Invokana Amputation Risks, Warnings, and Lawsuits

Yellow Warning Symbol Used for InvokanaInvokana® was supposed to protect you from some of the serious complications of type 2 diabetes. By inhibiting sodium-glucose co-transporter 2s (SGLT2s) in your body, Invokana allowed more glucose to be released in your urine and less glucose to be reabsorbed by your kidneys.

The goal was to lower your blood glucose levels and to keep you healthy. As with any medication, however, there were side effects. You may have reviewed those side effects on your own or with your doctor before deciding to take Invokana. However, you could only weigh the known side effects against the potential benefits of the drug.

Amputation Black Box Warning

When you decided to take Invokana, you may not have known that it could cause a possible amputation. It wasn’t until 2017 that the U.S. Food and Drug Administration (FDA) required Janssen Pharmaceuticals to add a black box warning about amputations to Invokana medications.

On May 16, 2017, the FDA announced that based on the outcomes of two large clinical trials, canagliflozin medications, including Invokana, Invokanamet, and Invokanamet XR, are required to carry the agency’s most significant warning—a black box warning. The black box warning must warn patients about the risks of leg and foot amputations.

The Invokana label now includes a box that reads:

WARNING: LOWER LIMB AMPUTATION

  • An increased risk of lower limb amputations associated with INVOKANA use versus placebo was observed in CANVAS (5.9 vs 2.8 events per 1000 patient-years) and CANVAS-R (7.5 vs 4.2 events per 1000 patient-years), two large, randomized, placebo-controlled trials in patients with type 2 diabetes who had established cardiovascular disease (CVD) or were at risk for CVD [see Warnings and Precautions (5.1)].
  • Amputations of the toe and midfoot were most frequent; however, amputations involving the leg were also observed. Some patients had multiple amputations, some involving both limbs [see Warnings and Precautions (5.1)].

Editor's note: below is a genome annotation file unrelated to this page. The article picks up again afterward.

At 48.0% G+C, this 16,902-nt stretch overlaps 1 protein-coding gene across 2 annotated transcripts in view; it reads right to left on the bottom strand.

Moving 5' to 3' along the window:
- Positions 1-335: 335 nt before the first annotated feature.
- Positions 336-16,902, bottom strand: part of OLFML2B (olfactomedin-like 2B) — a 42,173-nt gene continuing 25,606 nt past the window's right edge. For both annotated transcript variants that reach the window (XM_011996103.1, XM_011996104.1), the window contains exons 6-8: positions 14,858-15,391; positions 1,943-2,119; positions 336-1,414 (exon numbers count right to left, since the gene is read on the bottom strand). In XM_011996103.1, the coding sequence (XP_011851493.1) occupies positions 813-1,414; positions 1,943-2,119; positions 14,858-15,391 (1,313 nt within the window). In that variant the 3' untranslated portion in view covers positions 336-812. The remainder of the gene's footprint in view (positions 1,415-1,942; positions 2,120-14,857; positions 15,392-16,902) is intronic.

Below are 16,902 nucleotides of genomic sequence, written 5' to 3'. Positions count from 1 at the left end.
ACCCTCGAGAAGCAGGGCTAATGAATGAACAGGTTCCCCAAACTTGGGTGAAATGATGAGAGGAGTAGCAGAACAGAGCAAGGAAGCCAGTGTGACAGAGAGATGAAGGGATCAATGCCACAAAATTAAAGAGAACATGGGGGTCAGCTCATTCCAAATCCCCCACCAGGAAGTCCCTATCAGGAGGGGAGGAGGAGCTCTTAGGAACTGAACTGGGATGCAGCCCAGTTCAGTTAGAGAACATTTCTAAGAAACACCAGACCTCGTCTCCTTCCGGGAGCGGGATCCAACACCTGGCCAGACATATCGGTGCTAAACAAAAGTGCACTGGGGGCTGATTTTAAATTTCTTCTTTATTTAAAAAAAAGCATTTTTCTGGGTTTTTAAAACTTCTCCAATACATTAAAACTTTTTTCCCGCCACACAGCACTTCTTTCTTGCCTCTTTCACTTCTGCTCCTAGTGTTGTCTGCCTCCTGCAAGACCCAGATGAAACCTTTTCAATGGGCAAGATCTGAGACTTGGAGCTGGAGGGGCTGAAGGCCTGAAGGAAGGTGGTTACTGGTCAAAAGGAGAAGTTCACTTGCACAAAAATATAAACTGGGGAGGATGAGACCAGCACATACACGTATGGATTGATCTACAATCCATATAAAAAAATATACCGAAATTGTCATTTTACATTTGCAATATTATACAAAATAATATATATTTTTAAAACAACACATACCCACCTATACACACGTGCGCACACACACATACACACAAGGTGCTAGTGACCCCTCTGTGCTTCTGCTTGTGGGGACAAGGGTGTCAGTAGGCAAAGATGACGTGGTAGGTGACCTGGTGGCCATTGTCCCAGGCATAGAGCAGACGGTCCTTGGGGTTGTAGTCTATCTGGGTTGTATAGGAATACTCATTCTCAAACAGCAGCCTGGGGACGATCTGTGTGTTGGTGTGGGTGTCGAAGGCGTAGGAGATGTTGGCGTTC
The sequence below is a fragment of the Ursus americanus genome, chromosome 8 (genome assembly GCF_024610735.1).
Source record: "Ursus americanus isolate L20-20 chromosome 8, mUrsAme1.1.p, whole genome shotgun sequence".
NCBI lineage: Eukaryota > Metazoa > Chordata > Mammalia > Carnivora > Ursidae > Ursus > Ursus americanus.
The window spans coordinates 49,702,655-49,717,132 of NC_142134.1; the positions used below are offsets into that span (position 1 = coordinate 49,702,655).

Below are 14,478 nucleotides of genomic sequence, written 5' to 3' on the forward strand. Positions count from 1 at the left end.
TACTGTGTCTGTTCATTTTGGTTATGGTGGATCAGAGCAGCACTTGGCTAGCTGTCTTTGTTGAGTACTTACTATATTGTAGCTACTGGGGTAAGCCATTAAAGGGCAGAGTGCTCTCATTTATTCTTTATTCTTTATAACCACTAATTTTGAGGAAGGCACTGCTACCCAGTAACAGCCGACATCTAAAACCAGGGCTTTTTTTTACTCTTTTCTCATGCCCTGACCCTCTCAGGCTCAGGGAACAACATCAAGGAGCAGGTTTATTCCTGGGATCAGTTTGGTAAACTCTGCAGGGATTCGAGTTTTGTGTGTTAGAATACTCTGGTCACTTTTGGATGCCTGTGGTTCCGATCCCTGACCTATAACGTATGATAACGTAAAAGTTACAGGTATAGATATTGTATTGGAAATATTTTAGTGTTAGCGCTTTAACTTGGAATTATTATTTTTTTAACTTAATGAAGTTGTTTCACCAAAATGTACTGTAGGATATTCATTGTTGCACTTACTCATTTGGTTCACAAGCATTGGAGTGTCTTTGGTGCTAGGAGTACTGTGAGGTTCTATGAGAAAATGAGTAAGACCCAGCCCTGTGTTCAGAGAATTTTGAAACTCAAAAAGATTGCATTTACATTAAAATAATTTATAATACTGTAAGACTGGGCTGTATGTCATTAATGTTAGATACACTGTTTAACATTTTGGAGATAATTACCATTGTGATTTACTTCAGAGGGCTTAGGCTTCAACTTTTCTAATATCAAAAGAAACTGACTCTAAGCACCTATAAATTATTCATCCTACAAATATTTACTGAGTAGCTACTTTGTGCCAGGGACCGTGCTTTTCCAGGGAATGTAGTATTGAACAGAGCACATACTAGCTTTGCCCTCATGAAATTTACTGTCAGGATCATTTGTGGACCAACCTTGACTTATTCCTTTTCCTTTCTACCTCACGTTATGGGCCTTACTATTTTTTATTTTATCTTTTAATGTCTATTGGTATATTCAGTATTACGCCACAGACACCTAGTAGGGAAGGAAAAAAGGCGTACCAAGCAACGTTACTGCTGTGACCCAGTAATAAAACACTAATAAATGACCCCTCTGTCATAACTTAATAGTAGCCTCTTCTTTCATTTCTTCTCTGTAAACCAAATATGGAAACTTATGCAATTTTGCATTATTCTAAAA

• Before initiating, consider factors that may increase the risk of amputation, such as a history of prior amputation, peripheral vascular disease, neuropathy, and diabetic foot ulcers [see Warnings and Precautions (5.1)].
  • Monitor patients receiving INVOKANA for infection, new pain or tenderness, sores or ulcers involving the lower limbs, and discontinue if these complications occur [see Warnings and Precautions (5.1)].

Invokana Amputation Lawsuits

Various Invokana amputation lawsuits have been filed around the country. Those lawsuits include:

  • Multidistrict litigation (MDL) in New Jersey state court. In late 2016, an Invokana MDL was created so that Invokana cases could be heard by a single judge.
  • Federal lawsuits. Lawsuits have been filed against Janssen Pharmaceuticals in United States District Courts.

The plaintiffs in these cases allege that Janssen failed to warn patients and doctors about the potential risk of amputations and the need for medical monitoring because of the amputation risk and that they were hurt as a result of the pharmaceutical company’s failure to warn.

What to Do After an Invokana Amputation

As you well know, an amputation can change your whole life. The physical pain, the endless doctors’ appointments, the interference with your daily activities, and the emotional suffering are intense.

You are doing everything that you can to live your best life now. A successful Invokana amputation lawsuit can help you do that by getting you compensation for your past and future:

  • Medical expenses. Your medical expenses include your surgeries, hospitalizations, medications, physical therapy, prosthetics, and other healthcare needs.
  • Lost income. Your amputation may have interfered with your ability to work. Any lost wages, benefits, or income from self-employment may be part of your recovery.
  • Pain and suffering. The significant physical pain and emotional suffering you have already experienced and will continue to experience should be part of your recovery.
  • Out-of-pocket costs. Any other costs, including but not limited to modifications to your home or car, should be part of your recovery.

Additionally, you may feel some relief and satisfaction holding Janssen Pharmaceuticals and its parent company Johnson & Johnson accountable for your injuries.

For help pursuing an Invokana amputation case, please contact our New England Invokana injury lawyers for a free consultation. We will provide you with an honest and thorough review of your claim so that you can make an informed decision about what steps to take if you’ve been hurt by Invokana, Invokanamet or Invokanamet XR.

 

John L. Keefe
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Founding Attorney, Massachusetts Social Security Disability Lawyer